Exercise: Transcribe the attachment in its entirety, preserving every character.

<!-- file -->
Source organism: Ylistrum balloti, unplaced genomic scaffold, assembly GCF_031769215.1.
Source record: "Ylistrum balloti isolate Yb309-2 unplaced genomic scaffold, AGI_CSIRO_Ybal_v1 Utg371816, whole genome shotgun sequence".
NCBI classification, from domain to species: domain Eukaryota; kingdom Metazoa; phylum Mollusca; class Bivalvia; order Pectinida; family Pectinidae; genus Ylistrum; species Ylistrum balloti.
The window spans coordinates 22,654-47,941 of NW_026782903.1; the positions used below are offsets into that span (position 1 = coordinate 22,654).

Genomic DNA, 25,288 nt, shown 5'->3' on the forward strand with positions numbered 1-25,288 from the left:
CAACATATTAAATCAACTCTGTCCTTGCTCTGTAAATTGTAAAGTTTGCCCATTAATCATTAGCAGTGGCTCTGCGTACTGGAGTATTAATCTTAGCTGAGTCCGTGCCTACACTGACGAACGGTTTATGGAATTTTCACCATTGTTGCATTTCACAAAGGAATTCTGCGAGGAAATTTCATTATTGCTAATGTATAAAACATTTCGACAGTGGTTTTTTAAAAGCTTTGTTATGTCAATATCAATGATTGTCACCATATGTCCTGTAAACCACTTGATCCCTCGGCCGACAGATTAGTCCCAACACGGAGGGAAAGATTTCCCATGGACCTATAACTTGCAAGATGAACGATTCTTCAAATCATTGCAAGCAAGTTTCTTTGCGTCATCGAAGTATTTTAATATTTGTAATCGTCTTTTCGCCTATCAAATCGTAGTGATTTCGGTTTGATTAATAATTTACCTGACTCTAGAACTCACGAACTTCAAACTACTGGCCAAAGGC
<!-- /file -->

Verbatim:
Source organism: Ylistrum balloti, unplaced genomic scaffold, assembly GCF_031769215.1.
Source record: "Ylistrum balloti isolate Yb309-2 unplaced genomic scaffold, AGI_CSIRO_Ybal_v1 Utg371816, whole genome shotgun sequence".
NCBI classification, from domain to species: domain Eukaryota; kingdom Metazoa; phylum Mollusca; class Bivalvia; order Pectinida; family Pectinidae; genus Ylistrum; species Ylistrum balloti.
The window spans coordinates 22,654-47,941 of NW_026782903.1; the positions used below are offsets into that span (position 1 = coordinate 22,654).

Genomic DNA, 25,288 nt, shown 5'->3' on the forward strand with positions numbered 1-25,288 from the left:
CAACATATTAAATCAACTCTGTCCTTGCTCTGTAAATTGTAAAGTTTGCCCATTAATCATTAGCAGTGGCTCTGCGTACTGGAGTATTAATCTTAGCTGAGTCCGTGCCTACACTGACGAACGGTTTATGGAATTTTCACCATTGTTGCATTTCACAAAGGAATTCTGCGAGGAAATTTCATTATTGCTAATGTATAAAACATTTCGACAGTGGTTTTTTAAAAGCTTTGTTATGTCAATATCAATGATTGTCACCATATGTCCTGTAAACCACTTGATCCCTCGGCCGACAGATTAGTCCCAACACGGAGGGAAAGATTTCCCATGGACCTATAACTTGCAAGATGAACGATTCTTCAAATCATTGCAAGCAAGTTTCTTTGCGTCATCGAAGTATTTTAATATTTGTAATCGTCTTTTCGCCTATCAAATCGTAGTGATTTCGGTTTGATTAATAATTTACCTGACTCTAGAACTCACGAACTTCAAACTACTGGCCAAAGGC